So how do we combat the constant urge to multitask? The answer…mindfulness. We need to be conscious of the way we are managing our time and the number of tasks we are trying to accomplish at a time. There a number of ways that we can combat multitasking and start single-tasking. One suggestion is to start by making one small change. This can be as simple as not checking emails during breakfast and focus on eating the foods that are nourishing your body. Do you find yourself checking Facebook when you should be working? Try a website blocker such as Cold Turkey to help you block these distractions.

Photo Credit: danielfoster437 Flickr via Compfight cc

Photo Credit: danielfoster437 Flickr via Compfight cc

The internet is certainly a productivity tool in my life. I am able to connect with people more efficiently for work, I can shop, I can find resources and activities for school and the list goes on. I don’t think that we can say that the internet isn’t a productivity tool. It most certainly is, but when we use it with no focus it can quickly become a big waste of time. We need to be conscious of what we are doing and minimize distractions by focusing on one task at a time. We like to think that multitasking is helping us but you might want to read why single tasking will make you smarter before you continue to attempt multitasking.

I find that with so much on the go I am getting better at single-tasking. I need to make use of my time wisely and I have found that multitasking doesn’t work for me. I make a list, use website blockers and set my phone aside to help keep me on track. What are some ways that you attempt to be more productive while using the internet? I’d love for you to share in the comments below.

Photo Credit: Vintuitive Flickr via Compfight cc

Photo Credit: Vintuitive Flickr via Compfight cc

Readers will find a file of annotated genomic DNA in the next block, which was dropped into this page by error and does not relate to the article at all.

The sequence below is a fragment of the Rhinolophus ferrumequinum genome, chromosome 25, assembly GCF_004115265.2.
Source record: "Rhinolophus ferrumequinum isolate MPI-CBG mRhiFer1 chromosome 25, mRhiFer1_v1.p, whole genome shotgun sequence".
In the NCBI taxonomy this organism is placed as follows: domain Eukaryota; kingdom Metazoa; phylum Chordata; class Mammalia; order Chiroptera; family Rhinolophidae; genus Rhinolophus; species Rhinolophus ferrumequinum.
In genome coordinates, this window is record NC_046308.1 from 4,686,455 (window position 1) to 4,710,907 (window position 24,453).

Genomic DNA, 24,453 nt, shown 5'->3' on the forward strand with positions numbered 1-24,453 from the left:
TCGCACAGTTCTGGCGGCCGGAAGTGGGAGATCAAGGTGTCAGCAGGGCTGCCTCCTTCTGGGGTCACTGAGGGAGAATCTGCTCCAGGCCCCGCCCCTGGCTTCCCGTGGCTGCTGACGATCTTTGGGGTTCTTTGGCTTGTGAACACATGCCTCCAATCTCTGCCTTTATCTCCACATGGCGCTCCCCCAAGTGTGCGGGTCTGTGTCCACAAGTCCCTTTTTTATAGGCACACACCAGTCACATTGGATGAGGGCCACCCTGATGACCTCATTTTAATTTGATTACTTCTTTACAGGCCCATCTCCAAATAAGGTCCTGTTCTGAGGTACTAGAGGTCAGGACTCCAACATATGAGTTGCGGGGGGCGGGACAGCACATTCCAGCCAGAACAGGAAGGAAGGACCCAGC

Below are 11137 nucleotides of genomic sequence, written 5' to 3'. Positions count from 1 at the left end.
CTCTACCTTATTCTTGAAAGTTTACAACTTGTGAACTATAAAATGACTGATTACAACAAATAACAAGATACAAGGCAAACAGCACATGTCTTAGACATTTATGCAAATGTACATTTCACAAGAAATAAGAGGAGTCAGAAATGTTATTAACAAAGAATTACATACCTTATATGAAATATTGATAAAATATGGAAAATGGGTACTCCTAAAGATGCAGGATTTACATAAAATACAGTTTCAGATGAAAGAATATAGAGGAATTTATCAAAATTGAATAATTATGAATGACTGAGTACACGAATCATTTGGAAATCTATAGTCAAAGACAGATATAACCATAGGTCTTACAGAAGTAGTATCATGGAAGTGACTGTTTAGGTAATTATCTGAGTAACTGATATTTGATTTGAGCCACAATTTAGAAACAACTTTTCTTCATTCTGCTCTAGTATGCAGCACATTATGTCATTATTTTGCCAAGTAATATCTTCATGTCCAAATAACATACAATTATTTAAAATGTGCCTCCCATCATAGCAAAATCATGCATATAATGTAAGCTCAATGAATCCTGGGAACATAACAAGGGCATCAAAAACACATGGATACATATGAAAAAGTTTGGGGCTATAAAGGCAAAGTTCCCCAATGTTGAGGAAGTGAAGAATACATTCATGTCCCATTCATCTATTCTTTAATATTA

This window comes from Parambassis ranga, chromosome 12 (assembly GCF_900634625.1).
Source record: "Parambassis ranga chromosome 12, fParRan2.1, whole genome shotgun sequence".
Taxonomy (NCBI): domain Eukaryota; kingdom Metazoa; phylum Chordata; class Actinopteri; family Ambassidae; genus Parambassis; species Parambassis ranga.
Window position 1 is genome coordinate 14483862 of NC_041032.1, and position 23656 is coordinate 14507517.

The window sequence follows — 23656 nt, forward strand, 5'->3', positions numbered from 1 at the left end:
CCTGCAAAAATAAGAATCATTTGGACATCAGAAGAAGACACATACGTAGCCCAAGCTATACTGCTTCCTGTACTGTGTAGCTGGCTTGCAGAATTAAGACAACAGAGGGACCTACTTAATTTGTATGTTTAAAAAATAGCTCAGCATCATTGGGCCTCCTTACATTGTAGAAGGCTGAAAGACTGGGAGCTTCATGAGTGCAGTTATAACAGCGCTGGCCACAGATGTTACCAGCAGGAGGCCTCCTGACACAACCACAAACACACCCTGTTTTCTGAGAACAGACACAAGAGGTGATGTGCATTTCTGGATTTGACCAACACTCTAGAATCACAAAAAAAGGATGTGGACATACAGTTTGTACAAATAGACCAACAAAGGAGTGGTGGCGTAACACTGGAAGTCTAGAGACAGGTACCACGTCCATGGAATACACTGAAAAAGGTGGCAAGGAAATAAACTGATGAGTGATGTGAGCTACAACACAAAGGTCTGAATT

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13 thoughts on “Productivity and the internet – or lack therof

  1. Pingback: To Tab or Not to Tab – Connections

  2. I try and stay on task on the internet by using post it notes. I feel successful crossing off the list as I complete each task. Working in smaller chunks of time and in the morning seems to work for me. I will be looking into ‘cold turkey’. Thanks for the great post.

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  3. GREAT post Ashley! You bring a lot of really great ideas together in this post, all the while summing up the notion of the Internet as a productivity tool. Mindfulness is so important, and I don’t think we give it as much value as it should, particularly in schools. We almost promote the idea of doing multiple things at once because ‘efficiency’ is such an important skill. But efficiency, like you said, does not necessarily mean doing all the things at once, but rather doing one thing at a time well and then moving on to the next thing. This is definitely something I need to do more in my life, and something I should try to promote more in the classroom. Thanks again for the great post! Also, congrats on the great presentation this week! Nice to be done, hey?